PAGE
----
CWS Summit Europe 2021 Recap: The Future of Work is Here

The Staffing Industry Analysts (SIA) annual Contingent Workforce Strategies (CWS) Summit Europe, held virtually April 20-21, hosted over 500 attendees across 300 companies and featured some insightful sessions and lively roundtable discussions. This innovative virtual conference featured keynote presentations, the latest SIA research, case studies, and real-world solutions around the theme of “Workforce Strategies for a New Tomorrow.” 

Utmost was delighted to sponsor, present at, and exhibit at this premier European conference for the contingent workforce market. We enjoyed making new connections, catching up with our clients and partners, and attending all the informative sessions and discussions. 

As with every conference, we did pick up on some key themes and trends:

The Future of Work is Here

Keynote speaker Peter Reagan, SIA’s Senior Director of Contingent Workforce Strategies and Research, said “tomorrow’s world just got a lot closer.”

Predictions for 2030 are already in play, fueled by the Covid-19 pandemic. Peter touched upon several trends as evidence of this, which were repeated throughout the conference:

  • Remote work is driving a growing potential talent pool (and competition for talent) and a need for organizations to invest in tools, IT infrastructure, and training. 
  • The digital environment is forcing enterprises to adopt new technologies including external workforce systems, direct sourcing, online staffing platforms, talent clouds, and more. 
  • Diversity, equity, and inclusion are a priority today for both the permanent and contingent workforce.
  • A shift from using only traditional staffing partner talent channels to integrating SOW projects and services delivery, direct sourcing, and on-demand/human cloud sourcing channels. 
  • A significant number of enterprises are seriously considering self-sourcing or working with a third-party direct sourcing technology over the next two years. 

Technology - The Need for Something Else

Another common theme throughout the conference were buyers articulating challenges with their current systems, particularly vendor management systems (VMS). Some of the issues we heard repeatedly include:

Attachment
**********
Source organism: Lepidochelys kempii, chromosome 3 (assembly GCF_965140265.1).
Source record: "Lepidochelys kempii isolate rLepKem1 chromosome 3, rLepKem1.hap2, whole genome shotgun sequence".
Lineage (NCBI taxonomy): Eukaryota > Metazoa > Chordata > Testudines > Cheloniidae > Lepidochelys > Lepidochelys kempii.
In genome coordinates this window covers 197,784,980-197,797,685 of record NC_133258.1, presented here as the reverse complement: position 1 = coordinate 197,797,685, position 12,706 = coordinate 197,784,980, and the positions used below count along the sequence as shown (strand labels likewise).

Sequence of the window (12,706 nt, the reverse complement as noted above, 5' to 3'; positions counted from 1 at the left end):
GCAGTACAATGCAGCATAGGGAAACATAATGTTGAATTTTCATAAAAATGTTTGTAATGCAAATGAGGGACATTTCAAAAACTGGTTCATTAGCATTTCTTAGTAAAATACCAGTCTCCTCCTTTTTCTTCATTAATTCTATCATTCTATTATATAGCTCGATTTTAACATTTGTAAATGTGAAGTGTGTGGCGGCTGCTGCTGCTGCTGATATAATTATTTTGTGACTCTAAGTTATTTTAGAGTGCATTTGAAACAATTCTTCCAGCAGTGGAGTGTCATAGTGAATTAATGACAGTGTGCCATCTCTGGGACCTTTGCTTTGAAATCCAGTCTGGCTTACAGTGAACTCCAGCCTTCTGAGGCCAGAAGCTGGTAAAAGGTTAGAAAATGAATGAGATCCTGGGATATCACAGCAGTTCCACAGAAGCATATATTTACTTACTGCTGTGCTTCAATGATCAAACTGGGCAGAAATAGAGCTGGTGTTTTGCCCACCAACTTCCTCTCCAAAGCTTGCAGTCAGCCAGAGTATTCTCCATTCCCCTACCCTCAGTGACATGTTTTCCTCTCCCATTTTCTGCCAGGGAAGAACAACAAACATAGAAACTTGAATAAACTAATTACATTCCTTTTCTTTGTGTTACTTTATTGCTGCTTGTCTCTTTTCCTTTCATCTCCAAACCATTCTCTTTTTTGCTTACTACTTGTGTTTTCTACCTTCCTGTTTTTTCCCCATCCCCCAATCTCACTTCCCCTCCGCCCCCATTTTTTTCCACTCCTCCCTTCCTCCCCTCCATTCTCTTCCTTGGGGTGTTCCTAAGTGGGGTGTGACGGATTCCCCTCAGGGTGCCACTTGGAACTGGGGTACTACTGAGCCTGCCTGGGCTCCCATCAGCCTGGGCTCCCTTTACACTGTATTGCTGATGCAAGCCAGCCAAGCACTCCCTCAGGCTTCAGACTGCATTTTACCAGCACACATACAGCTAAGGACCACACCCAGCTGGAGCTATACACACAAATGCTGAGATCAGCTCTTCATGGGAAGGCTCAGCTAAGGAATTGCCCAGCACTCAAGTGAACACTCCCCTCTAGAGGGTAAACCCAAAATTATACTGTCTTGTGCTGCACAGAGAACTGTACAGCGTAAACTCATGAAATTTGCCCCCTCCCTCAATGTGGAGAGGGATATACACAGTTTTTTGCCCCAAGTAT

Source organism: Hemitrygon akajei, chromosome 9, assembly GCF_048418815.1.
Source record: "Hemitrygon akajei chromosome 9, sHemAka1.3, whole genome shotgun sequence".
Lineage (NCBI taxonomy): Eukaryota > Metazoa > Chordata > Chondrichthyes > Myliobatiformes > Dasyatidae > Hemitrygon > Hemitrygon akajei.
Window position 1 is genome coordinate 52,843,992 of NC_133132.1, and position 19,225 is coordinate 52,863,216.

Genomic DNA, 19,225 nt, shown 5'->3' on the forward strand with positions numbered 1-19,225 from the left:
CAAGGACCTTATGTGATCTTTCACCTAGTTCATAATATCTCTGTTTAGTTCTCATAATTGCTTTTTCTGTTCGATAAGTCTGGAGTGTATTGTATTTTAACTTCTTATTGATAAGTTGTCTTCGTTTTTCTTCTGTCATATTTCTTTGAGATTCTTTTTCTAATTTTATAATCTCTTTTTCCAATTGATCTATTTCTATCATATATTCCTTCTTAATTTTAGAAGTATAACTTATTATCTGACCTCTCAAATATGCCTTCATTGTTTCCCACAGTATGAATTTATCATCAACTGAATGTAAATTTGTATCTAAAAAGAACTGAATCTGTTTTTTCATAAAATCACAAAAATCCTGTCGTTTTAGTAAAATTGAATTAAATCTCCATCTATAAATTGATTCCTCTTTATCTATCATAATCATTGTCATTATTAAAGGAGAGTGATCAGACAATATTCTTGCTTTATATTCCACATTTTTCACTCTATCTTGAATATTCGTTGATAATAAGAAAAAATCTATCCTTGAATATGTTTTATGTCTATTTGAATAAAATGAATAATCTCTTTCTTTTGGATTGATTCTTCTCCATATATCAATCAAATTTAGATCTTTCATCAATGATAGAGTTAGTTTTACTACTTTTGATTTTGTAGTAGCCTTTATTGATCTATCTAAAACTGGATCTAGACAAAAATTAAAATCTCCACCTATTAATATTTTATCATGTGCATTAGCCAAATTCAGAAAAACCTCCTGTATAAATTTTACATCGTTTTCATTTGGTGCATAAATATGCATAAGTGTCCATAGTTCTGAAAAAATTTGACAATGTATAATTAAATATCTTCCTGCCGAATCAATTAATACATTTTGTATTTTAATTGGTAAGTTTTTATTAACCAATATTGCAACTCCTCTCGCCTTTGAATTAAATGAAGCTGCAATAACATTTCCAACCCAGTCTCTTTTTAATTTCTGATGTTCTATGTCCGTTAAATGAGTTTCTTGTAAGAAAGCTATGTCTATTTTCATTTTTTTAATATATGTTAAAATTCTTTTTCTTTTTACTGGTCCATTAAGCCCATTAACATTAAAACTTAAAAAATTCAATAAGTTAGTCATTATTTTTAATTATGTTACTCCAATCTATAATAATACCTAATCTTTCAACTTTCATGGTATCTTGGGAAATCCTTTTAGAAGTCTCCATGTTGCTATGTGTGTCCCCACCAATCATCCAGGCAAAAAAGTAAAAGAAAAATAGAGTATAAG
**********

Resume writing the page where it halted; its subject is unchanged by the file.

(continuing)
• Getting robust and real-time data on all of the extended workforce (i.e., every category of worker) easily without relying on manual processes or third-party BI tools.
  • The inability to capture D&I information.
  • Challenging and clunky user interfaces, making adoption a challenge.
  • The stretch of these systems far beyond what they were originally intended for (i.e., direct sourcing and talent pools).
  • The need for a new technology to drive total talent visibility and conduct associated workforce planning.

What Does This Mean for the VMS?

In the concluding session of the conference, SIA polled its analysts about what the workforce solutions ecosystem would look like in 2025. There was an even split among the panel on the VMS market becoming bigger and it being replaced entirely by alternative solutions. 

According to Barry Asin, President of SIA, it’s possible that the VMS category will be subsumed as point solutions evolve into platforms and broader systems that look more like enterprise software. Thirty-three percent of the audience agreed. As John Nurthen said, “We’re looking at the evolution of the standard VMS model and also looking at the creation of more holistic total talent platforms as well (which seems to be where we need to be heading eventually).

Integrations are Tough

Another area of interest was around VMS integrations. Several delegates pointed to the need for bolt-ons to evolve their VMS beyond its core competencies. This becomes a pain point for enterprises that now have a complex and costly collection of technology that is difficult to manage.

Speaking of integrations -- in a session dedicated to the topic, Lois Heo, Sr. Manager of Contingent Workforce Program at Edwards Lifesciences, discussed the challenge she faces not having a common language. Different pieces of data, Heo said, are called different things across unique systems. Liz Mitchener, Global Operations Director at GSK, said at her organization, issues arose because VMS providers did not collaborate with the key HCM systems, namely Workday, making integrations more challenging and limiting the overall value that technology delivers.  

In a separate session about running compelling VMS tenders, Nigel Shadbolt, Senior Manager Resource Procurement at BT Plc, discussed the importance of doing an in-depth analysis of technology integrations as vendors often point to their standard APIs and ‘plug-and-play’ capabilities, which often do not prove to be true. Another delegate spoke about the necessity of integrating extended workforce technology with their core systems, such as Workday, to enable a seamless flow of data. Without these integrations, there’s a lot of manual intervention required, it’s not always accurate, and there's no single source of truth on worker data.